RINCON DE CHAUTLA, Mexico (Reuters) - When the 56-year-old mother-in-law of David Sanchez Luna was tortured and killed after venturing out of her small Mexican community encircled by drug cartels, he let his seven- and ten-year-old daughters receive military-style weapons training.
Unable to send their children to school and too afraid to step out of their enclave of 16 mountain villages in the violence-plagued southwestern Guerrero state, residents say they have been left with little choice.
“They do this to prepare themselves to defend the family, their siblings and defend the village,” said Sanchez Luna, a corn farmer in a rugged region which five years ago formed a self-defense “community police” militia to protect itself.
The move by the villagers to offer arms training to school-age children shocked the nation and made global headlines last month after local media broadcast images of children as young as 6-years-old toting guns and showing off military maneuvers.
While elders in the mainly indigenous community near the city of Chilapa privately concede young kids would not be used to fight cartel gunmen, they say their gambit to get the help of far-away officials in Mexico City is borne of desperation.
Ten musicians from the area were ambushed and killed last month by suspected Los Ardillos cartel members after stepping out of the territory guarded by their self-defense militia, known as CRAC-PF. Their bodies were burnt, officials said.
The attack followed a spate of murders in recent year, including a beheading, that rattled the 6,500 residents whose lush land sits amid fertile poppy-growing farmland that feed Guerrero’s heroin trade and supply routes to the United States.
The grisly murders and siege-like conditions facing residents go to the heart of cartel power and state failure in modern Mexico, where runaway violence tears at society’s fabric.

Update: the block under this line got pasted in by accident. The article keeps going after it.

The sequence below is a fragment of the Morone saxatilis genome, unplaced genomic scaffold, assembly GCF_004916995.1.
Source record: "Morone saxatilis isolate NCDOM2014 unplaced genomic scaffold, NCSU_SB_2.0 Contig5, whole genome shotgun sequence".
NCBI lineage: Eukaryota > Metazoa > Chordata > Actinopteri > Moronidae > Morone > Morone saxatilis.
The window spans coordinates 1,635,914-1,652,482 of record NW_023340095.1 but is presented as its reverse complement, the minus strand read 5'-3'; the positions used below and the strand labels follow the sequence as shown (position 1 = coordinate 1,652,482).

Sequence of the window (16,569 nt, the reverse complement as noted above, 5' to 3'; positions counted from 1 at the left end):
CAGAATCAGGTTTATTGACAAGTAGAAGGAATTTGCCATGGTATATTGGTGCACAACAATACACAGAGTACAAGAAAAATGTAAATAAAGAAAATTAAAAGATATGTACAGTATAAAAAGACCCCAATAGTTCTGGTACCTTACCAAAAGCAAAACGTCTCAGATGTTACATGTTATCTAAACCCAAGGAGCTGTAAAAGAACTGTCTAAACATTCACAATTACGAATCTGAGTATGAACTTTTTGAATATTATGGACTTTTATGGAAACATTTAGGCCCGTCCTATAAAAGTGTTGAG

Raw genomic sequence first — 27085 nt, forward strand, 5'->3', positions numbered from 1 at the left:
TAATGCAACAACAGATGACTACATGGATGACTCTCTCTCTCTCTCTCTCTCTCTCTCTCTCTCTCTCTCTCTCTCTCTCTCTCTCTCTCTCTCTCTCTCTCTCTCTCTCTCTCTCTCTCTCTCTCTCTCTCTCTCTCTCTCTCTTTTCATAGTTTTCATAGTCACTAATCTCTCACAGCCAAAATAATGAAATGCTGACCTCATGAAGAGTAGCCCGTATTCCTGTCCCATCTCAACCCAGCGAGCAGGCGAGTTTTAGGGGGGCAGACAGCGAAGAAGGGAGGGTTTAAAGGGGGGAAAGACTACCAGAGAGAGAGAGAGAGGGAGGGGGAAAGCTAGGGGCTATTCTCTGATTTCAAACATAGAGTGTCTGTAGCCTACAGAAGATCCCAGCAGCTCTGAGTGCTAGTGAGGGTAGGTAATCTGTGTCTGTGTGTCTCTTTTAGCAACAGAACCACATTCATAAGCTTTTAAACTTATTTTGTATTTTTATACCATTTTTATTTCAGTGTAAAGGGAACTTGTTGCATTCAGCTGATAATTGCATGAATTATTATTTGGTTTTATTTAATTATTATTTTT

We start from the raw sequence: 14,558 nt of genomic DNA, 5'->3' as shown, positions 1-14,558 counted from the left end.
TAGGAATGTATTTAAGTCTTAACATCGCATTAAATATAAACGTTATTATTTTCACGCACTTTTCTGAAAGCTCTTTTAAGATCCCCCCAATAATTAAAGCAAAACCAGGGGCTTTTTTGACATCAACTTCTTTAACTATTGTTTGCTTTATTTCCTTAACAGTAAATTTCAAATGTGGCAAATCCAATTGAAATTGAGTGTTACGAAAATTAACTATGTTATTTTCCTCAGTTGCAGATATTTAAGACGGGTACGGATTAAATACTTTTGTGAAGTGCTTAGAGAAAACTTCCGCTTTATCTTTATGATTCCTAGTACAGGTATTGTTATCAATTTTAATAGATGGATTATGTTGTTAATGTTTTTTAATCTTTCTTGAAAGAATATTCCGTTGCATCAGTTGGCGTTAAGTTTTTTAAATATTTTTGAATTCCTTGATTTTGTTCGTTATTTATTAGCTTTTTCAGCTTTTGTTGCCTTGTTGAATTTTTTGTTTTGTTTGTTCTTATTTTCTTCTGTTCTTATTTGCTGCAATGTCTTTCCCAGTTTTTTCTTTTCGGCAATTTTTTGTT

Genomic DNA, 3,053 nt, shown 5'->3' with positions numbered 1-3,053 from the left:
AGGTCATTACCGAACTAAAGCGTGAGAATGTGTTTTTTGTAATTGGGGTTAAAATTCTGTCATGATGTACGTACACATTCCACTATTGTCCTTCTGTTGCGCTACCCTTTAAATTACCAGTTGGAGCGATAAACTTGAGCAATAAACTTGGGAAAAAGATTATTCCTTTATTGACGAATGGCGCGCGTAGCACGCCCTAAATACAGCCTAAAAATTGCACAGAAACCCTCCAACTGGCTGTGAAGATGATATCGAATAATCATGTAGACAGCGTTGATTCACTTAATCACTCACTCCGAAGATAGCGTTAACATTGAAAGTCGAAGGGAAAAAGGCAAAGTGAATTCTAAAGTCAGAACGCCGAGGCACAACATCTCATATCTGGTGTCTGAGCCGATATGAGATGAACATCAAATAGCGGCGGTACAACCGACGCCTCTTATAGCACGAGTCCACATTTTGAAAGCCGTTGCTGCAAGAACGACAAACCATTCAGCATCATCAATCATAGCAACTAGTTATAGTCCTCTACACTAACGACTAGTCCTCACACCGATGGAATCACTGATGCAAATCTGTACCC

“This is a public cry for help by a community that’s been cornered,” said Falko Ernst, an International Crisis Group (ICG) analyst. “They’ve been trying to get assistance by federal and state government, unsuccessfully, so they’re trying to escalate the language to try to negotiate and get help.”
President Manuel Andres Lopez Obrador said those who arm children “should be ashamed of themselves” and denounced the use of children to grab attention.
Lopez Obrador’s government has struggled to get a grip on gangs and violence, with a record 34,582 murders last year.
Residents remain deeply suspicious of regional authorities and the smattering of local policemen in their villages, who they accuse of being the eyes and ears of the Los Ardillos.
Parents say their children are forced to stop formal education once they reach about 12 years of age, as the middle schools are in territory controlled by the cartel.
Abuner Martinez, 16, stopped attending school a year ago after his father was kidnapped outside CRAC-PF territory, tortured, and then beheaded.
“I got scared at that moment. I didn’t want to go to school,” said Martinez, who now wields a shotgun as he guards a checkpoint.
The Los Ardillos want to extort the farmers and force them to grow opium for the cartel, said Sanchez Luna’s brother, Bernardino, who founded the CRAC-PF.
“We find ourselves under siege,” he said.
CRAC-PF repelled a major attack by Los Ardillos in January 2019, but residents live in fear of the siren, a community alarm system, going off again.
Farmers tend their corn fields with shotguns slung on their backs, while armed CRAC-PF militiamen keep guard and patrol their territory round the clock.
David Sanchez Luna’s wife, Alberta, sobbed as she described receiving her mother’s body riddled with torture marks.
“It’s terrible what’s happening to us,” she said, wiping away tears.
Writing by Drazen Jorgic; Editing by Daniel Wallis
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